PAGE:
It goes without saying that a lovely garden water feature can actually turn your landscaping into something that is truly special. When done correctly, building garden water features will offer a nice focal point that can also help to attract a variety of wildlife.
The good news is that you can take a collection of assorted pebbles and rocks, add a few elements and you can transform it into a shallow pond water feature. The more creative you get, the better your end result will be, especially when you take the time to pick out the perfect plants and accents.
Creating A Pond
To get started with a pond water feature, you need to follow along with some simple steps. Many of these steps can be done easily with tools that you may already have at home in your tool collection.
Excavate The Space
When you begin, you need to remove any of the existing plant life from the area, making sure that you get rid of various rocks and debris that could otherwise get in the way. Take your shovel and work on digging out the shape of the new pond that you would like to have.
Depending on your tastes, or your level of expertise, you could go with a simple round shape that dips down to about two feet in depth at the deepest point. This will be your pool end, but it is not going to be deep enough for any fish to live in there.
Add In A Good Layer Of Sand Or Fill
It is important that you cover over the soil that you have unearthed with a good layer of fill sand that is made for this purpose. Keep the fill sand level about one to two inches deep at this point. This layer of fill sand will help to act almost like a cushion for the new pond liner that you will have to lay down in the next step.
It will also be able to help keep it from ripping should it come into contact with any small rocks or some of the harder chunks that could be in the soil. All around the edge of your pond, you will also need to build the fill sand up a little bit higher, working to taper it off all around the sides.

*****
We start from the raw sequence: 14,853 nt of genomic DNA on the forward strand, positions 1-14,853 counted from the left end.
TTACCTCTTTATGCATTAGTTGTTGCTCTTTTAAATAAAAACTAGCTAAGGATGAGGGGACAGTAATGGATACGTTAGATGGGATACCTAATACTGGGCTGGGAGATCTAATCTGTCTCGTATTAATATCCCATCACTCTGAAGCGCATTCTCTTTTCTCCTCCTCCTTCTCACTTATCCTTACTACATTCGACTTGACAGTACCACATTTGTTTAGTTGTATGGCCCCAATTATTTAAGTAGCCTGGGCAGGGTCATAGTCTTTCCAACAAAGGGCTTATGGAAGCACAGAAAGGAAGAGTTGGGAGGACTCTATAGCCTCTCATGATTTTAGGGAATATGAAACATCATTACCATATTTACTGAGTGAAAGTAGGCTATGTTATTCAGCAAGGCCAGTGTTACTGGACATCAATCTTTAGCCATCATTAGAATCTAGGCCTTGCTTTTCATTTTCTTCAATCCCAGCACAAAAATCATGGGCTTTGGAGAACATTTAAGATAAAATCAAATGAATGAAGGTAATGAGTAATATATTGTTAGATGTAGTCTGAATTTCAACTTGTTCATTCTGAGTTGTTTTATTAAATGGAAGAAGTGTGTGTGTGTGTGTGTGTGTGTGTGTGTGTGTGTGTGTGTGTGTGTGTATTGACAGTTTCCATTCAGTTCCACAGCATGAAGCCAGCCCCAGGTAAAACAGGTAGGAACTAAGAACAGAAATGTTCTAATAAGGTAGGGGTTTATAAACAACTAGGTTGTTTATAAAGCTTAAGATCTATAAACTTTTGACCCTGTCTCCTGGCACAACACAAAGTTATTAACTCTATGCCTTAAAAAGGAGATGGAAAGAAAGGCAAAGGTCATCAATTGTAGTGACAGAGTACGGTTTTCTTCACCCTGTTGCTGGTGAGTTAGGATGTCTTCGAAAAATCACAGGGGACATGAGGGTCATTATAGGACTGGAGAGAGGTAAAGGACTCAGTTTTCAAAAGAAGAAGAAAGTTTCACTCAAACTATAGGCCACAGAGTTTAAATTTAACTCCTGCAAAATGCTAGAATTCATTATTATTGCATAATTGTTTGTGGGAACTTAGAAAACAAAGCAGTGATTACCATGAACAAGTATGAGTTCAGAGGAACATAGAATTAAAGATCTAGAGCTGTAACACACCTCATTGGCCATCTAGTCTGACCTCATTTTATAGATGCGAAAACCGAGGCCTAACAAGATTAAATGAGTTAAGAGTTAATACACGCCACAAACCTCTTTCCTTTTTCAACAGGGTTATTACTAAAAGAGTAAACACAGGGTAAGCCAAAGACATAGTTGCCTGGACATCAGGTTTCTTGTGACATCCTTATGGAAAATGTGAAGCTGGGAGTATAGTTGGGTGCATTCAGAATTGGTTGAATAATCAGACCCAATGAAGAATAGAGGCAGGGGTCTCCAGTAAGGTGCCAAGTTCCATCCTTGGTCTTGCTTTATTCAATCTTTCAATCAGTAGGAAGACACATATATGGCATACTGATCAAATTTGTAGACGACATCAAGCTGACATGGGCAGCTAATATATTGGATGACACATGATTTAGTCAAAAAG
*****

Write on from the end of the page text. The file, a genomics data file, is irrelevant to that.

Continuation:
Laying Out The Pond Liner
A pond liner will help to keep the pond clean by keep your soil and sand out of the water. the thicker the liner that you choose, the less likely it will be prone to tearing. However, you need it to be flexible enough to help mold into the pond shape.
If you are going to be using more than one piece, you have to be sure to overlap the pieces by at least a foot or more so that you will not have issues with leaks. Lay the liner down so that it will cover the pond completely, with a bit of excess on all of the sides.
It should be fitted up and over the border that you made with the sand. You can then use the rocks to pin your liner into place and cut the edge to the perfect size.
Setting Your Stones
When you are building garden water features like a pond, you will need to use a hose so that you can wash off all of the stones prior to placing them where you want them. Be sure that you cover the pond liner completely with small or medium sized stones. All around the edge, put in larger boulders so that you can create contrast. Whenever possible, roll the stones into place rather than lifting them, and never drag them so that you are prone to scratching or tears.
Adding The Plants
Take the plants that you have selected and plant around the edges. This will bring in a bit of color and also soften the look of your stones. Select plants that are going to do well in the sun zone of your yard that the water feature is in, and always go with a range of sizes and colors.
Put In Your Water And Fountain
You can find nice fountain set ups that will work beautifully in a man made pond such as this. The right fountain will create movement while also giving you serenity. Many models are also very easy to hook up, with little assembly required.
After the fountain is in place, you can fill your pond with the water, plug it in and enjoy. Just be sure that you keep an eye on your water level in the warmer months, as you may need to add more to the pond.
When all is said and done, you will have had a rewarding experience with building garden water features for the exterior of your home.